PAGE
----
Gilbert is not suggesting an artist should be absolved of responsibility for thier work. She's saying, this is a way of reclaiming the slight distance from a work that you need to stay stable and focused without raking your psyche over the coals. "Don't be afraid. Just do your job. Show up and do your part. If you dance... dance."
Oddly, by letting go of a small piece of the responsibilty for creation to the universe, collective unconsciousness, Allah or whatever you refer to a higher power as, Gilbert is not saying you absolve yourself of responsibility. She's telling you to take responsibility for your own self. Your physical and psychic health. On her website's Thoughts on Writing page, Gilbert suggests that discipline is less important for a writer than self-forgiveness.
As for discipline – it’s important, but sort of over-rated. The more important virtue for a writer, I believe, is self-forgiveness. Because your writing will always disappoint you. Your laziness will always disappoint you. You will make vows: “I’m going to write for an hour every day,” and then you won’t do it. You will think: “I suck, I’m such a failure. I’m washed-up.” Continuing to write after that heartache of disappointment doesn’t take only discipline, but also self-forgiveness (which comes from a place of kind and encouraging and motherly love). The other thing to realize is that all writers think they suck. When I was writing “Eat, Pray, Love”, I had just as a strong a mantra of THIS SUCKS ringing through my head as anyone does when they write anything. But I had a clarion moment of truth during the process of that book. One day, when I was agonizing over how utterly bad my writing felt, I realized: “That’s actually not my problem.” The point I realized was this – I never promised the universe that I would write brilliantly; I only promised the universe that I would write. So I put my head down and sweated through it, as per my vows.We can't create if we ignore our bodies needs to eat and sleep and relax and have. We have nothing to draw from if we don't explore our world and share friendships and experience family. You owe it to your art not to work all the time, to read about things you know nothing about, to have experiences and unexpected moments of confrontation or bliss.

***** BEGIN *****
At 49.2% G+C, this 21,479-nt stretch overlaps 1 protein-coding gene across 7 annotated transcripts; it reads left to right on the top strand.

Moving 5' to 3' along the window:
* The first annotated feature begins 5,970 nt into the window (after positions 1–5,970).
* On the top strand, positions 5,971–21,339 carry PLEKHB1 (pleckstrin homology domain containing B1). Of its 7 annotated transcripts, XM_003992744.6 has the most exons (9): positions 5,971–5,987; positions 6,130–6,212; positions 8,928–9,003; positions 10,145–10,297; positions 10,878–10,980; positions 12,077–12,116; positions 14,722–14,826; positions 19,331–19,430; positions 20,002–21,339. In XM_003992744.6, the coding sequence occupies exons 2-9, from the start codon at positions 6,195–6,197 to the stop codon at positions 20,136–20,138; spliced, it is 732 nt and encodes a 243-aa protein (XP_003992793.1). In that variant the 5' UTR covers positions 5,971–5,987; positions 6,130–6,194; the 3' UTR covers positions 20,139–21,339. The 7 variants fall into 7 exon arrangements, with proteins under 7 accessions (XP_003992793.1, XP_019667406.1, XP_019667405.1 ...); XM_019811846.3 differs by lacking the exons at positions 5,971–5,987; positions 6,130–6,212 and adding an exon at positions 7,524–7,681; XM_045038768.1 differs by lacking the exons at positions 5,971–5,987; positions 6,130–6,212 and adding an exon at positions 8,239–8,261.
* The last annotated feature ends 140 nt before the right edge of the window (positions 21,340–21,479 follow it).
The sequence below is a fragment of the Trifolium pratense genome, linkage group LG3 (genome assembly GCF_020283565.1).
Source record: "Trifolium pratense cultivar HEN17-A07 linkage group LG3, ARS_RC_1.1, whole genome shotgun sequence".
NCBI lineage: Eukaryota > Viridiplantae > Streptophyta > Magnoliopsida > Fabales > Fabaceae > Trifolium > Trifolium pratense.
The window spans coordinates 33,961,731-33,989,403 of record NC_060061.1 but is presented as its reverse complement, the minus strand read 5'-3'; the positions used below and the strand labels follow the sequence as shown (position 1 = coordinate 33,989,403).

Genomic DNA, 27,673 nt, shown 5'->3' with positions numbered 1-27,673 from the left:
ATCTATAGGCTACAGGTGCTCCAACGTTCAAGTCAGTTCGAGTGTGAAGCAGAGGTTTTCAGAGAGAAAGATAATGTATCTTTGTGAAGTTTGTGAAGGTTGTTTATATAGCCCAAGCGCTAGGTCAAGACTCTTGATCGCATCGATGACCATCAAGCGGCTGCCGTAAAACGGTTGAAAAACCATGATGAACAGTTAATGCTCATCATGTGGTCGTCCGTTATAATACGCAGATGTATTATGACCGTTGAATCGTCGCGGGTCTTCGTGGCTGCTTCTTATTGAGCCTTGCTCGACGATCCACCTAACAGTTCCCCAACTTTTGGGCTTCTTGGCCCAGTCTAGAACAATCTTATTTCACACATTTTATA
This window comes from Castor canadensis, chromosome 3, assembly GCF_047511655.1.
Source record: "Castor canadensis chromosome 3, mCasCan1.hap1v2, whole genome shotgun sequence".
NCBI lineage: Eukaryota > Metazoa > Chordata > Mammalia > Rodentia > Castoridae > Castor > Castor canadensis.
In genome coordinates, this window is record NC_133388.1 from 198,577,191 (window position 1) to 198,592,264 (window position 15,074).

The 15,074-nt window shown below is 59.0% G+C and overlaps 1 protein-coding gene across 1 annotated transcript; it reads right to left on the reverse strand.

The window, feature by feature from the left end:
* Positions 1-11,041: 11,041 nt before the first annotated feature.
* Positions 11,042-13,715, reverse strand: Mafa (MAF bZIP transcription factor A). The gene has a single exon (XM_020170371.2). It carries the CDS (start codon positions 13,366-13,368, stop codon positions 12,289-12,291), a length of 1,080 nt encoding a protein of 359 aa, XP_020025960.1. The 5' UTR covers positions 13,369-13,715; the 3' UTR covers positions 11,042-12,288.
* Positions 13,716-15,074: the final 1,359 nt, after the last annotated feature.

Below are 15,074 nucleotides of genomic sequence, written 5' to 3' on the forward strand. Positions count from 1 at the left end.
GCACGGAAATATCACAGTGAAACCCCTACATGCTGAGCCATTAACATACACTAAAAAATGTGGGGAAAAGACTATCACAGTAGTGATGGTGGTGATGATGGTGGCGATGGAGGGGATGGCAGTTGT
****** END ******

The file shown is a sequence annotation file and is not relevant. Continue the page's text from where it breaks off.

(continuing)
Gilbert's web essay goes on to tell of a independant filmmaker friend who wrote to his hero, director Werner Herzog, when he was feeling defeated. Herzog's reply is priceless.
Herzog wrote back a personal letter to my friend that essentially ran along these lines: “Quit your complaining. It’s not the world’s fault that you wanted to be an artist. It’s not the world’s job to enjoy the films you make, and it’s certainly not the world’s obligation to pay for your dreams. Nobody wants to hear it. Steal a camera if you have to, but stop whining and get back to work.”Gilbert takes as much inspiration those words as her friend did.
I repeat those words back to myself whenever I start to feel resentful, entitled, competitive or unappreciated with regard to my writing: “It’s not the world’s fault that you want to be an artist…now get back to work.” Always, at the end of the day, the important thing is only and always that: Get back to work. This is a path for the courageous and the faithful. You must find another reason to work, other than the desire for success or recognition. It must come from another place.You owe it to yourself a chance to recharge and gain perspective. ou owe that to your art. You don't have to acknowledge a higher power to do that if you think that's ethereal and artsy fartsy. But you do have to find a way to step back and forgive yourself.
Then get back to work.
Live the adventure.